I am often asked by senior budget holders to provide an evidence base for investment in learning technology.
The evidence they want is not the same as the evidence lecturers ask for. Budget holders are more persuaded by market research than academic research. They want evidence that has been gathered at scale. Across whole institutions, across the sector, or across the globe.
Academic colleagues want to be persuaded to spend their own time. Budget holders want to be persuaded to invest the institution’s money and many, many people’s time.
A business case is not the same as an evidence base.
Different kind of evidence entirely.
Senior managers want to know what competitors are doing- they are working to find a value proposition, they are looking at what other universities are doing and looking for differentiation in the market. They want to know what to buy now for the university in 5 years not what a lecturer did somewhere three years ago.
From the learning technology out there, who’s offering the best price, service resilience, future proofing and information security? What’s the full cost of ownership over 5-10 years? We look at what integrates with the systems we have on campus – offering a streamlined approach. What efficiencies, what re-use, what standardisation, what new business?
We look to other industries and demographics trends of technology use. What devices students bring, what devices people use, how people use technology. We suspect that staff and student are people. We consider their use of personal devices at home and for work and their expectation that they will find this at university too.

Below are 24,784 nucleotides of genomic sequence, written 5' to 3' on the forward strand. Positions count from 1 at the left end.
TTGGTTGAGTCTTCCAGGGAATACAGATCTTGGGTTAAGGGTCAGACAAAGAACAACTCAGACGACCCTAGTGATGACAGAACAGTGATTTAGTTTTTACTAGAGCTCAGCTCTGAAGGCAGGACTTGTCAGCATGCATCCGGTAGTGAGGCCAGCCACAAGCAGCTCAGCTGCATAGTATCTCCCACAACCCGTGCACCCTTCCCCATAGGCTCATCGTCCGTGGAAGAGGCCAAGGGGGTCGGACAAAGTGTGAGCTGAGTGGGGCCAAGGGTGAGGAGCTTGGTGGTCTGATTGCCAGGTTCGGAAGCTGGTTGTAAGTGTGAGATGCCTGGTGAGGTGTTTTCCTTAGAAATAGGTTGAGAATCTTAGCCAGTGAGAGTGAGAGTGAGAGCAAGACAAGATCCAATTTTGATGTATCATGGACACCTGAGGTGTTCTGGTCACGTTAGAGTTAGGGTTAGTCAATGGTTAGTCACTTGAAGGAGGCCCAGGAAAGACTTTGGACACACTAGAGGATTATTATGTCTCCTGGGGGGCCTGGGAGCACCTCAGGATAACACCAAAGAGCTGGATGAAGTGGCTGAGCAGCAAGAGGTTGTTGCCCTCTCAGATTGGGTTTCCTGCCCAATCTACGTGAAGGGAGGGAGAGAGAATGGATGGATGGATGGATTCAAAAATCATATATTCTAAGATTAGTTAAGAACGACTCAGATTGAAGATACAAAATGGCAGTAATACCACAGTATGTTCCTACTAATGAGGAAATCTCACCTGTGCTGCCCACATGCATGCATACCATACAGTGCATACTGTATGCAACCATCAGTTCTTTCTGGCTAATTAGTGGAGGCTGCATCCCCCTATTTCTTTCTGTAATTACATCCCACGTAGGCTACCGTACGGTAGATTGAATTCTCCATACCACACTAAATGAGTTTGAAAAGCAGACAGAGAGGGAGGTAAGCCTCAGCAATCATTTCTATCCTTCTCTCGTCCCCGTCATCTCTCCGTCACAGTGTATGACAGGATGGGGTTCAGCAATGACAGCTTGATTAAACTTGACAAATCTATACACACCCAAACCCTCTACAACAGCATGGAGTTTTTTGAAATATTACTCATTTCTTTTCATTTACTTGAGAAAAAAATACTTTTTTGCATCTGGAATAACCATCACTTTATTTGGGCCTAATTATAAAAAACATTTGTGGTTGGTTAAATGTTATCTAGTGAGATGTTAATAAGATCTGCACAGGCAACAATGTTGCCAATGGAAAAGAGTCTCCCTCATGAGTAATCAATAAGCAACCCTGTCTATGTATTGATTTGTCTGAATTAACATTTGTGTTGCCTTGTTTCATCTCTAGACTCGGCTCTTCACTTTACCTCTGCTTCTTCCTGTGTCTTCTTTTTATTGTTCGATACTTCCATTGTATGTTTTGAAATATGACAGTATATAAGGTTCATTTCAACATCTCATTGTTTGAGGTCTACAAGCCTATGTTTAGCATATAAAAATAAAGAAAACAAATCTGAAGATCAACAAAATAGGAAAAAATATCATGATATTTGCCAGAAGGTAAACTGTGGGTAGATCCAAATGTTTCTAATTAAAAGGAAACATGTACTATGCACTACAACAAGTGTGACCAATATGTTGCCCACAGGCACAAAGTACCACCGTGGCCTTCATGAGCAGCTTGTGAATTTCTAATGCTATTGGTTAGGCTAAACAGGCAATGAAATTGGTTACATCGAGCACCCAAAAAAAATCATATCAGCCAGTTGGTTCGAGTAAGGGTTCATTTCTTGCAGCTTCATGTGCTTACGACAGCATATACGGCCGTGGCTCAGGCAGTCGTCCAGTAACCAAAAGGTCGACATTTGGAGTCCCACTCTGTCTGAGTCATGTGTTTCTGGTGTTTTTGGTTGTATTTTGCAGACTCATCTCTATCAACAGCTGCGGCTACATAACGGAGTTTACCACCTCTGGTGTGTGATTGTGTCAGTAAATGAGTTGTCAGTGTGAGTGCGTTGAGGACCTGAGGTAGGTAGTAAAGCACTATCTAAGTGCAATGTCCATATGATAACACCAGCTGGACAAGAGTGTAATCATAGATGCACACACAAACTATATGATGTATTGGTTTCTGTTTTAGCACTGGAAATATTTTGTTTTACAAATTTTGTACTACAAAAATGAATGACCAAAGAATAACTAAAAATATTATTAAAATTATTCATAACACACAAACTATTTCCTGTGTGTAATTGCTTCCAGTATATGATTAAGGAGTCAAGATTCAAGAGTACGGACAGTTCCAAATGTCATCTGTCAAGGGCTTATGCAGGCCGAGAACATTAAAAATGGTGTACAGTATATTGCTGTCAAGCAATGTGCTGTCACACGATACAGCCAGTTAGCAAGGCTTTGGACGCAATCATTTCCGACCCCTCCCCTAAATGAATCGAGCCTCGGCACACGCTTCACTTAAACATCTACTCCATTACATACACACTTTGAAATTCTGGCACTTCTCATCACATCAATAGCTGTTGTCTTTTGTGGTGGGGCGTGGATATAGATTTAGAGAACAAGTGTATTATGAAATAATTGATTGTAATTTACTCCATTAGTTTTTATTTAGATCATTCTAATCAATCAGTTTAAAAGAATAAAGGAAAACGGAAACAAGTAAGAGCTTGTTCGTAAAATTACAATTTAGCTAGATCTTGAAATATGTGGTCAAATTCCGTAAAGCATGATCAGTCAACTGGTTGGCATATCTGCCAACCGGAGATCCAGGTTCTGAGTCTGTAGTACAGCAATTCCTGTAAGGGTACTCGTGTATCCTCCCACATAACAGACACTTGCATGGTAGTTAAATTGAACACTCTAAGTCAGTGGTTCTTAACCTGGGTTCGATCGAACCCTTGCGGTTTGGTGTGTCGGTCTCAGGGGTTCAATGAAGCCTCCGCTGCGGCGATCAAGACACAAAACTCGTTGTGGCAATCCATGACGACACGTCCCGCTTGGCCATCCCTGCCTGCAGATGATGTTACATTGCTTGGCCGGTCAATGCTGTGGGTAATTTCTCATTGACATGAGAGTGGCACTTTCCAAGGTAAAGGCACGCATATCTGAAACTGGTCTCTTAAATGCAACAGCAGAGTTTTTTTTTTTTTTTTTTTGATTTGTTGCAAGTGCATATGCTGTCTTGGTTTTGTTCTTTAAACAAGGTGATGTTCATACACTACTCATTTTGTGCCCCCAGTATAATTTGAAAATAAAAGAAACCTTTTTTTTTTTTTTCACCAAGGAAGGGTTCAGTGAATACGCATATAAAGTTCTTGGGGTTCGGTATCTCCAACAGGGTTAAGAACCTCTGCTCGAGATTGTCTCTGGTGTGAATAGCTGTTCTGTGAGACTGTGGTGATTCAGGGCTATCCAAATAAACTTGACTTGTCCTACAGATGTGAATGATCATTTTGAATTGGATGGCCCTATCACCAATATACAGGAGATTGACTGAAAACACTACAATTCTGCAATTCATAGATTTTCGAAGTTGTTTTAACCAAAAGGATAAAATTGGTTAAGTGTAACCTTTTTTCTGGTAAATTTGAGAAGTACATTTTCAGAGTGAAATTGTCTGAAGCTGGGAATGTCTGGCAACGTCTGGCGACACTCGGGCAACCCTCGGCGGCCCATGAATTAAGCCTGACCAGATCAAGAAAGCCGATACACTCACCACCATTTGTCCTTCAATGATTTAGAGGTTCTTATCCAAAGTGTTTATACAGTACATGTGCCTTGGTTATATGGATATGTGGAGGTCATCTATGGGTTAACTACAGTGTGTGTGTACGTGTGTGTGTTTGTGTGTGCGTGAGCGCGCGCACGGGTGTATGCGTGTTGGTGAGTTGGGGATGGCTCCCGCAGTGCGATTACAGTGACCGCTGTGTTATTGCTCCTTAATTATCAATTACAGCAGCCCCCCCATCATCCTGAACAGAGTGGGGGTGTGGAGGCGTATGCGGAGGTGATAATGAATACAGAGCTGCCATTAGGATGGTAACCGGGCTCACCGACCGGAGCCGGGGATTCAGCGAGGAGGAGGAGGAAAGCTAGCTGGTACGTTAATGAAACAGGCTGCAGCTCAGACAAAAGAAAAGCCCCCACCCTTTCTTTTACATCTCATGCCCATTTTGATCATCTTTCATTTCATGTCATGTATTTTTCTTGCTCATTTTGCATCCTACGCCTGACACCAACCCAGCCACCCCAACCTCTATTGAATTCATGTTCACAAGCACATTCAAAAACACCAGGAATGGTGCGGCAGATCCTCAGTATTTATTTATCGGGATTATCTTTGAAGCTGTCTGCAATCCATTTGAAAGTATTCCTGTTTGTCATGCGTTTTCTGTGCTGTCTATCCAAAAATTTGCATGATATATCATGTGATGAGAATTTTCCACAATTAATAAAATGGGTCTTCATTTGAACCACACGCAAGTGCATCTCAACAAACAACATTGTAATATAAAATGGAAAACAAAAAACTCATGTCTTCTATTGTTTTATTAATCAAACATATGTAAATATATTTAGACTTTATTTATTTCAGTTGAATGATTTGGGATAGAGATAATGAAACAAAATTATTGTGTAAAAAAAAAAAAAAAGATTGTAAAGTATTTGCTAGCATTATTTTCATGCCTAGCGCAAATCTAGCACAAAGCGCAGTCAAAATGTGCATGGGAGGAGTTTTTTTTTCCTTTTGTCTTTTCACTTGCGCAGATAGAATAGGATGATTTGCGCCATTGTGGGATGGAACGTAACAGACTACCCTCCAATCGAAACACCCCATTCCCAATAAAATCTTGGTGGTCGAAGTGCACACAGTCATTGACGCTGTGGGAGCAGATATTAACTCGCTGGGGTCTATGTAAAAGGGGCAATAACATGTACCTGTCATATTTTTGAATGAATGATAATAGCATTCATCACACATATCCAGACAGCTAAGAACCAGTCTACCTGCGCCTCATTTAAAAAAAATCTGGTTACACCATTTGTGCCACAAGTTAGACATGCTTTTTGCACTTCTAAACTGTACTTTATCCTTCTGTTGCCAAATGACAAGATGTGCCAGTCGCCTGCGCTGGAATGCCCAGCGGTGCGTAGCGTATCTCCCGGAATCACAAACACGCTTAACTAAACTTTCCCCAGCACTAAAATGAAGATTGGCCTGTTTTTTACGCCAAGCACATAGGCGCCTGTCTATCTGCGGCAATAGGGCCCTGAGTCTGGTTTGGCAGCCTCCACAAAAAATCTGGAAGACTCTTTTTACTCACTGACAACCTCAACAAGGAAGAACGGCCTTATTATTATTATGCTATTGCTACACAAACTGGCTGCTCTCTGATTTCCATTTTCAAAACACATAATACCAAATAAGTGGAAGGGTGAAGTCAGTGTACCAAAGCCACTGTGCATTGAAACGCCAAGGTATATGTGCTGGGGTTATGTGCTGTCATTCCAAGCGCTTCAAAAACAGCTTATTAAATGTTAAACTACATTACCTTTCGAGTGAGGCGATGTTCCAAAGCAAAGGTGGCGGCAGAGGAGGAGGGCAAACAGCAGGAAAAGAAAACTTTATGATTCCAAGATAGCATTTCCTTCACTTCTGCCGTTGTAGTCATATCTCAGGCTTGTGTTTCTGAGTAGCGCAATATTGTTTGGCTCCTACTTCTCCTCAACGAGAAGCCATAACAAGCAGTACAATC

We know they expect choice and a high quality of service. Does it shift time and space? Does it give flexibility? Does it work on my mobile?
Student demand for digitisation is about being able to watch a thing rather than not, being able to find a thing rather than not. Being able to do a thing in the middle of the night.
So budget holders are persuaded by the kind of evidence you find in business and IT disciplines: hype cycles and horizon scanning, evidence of use video traffic across the network, evidence of what students use and what students voted for when they elected their reps.
The kind of evidence being gathered by student experience surveys, and digital student experience surveys are driving institutional investment from the centre faster and harder than you might think.
Senior managers are looking for solutions at scale.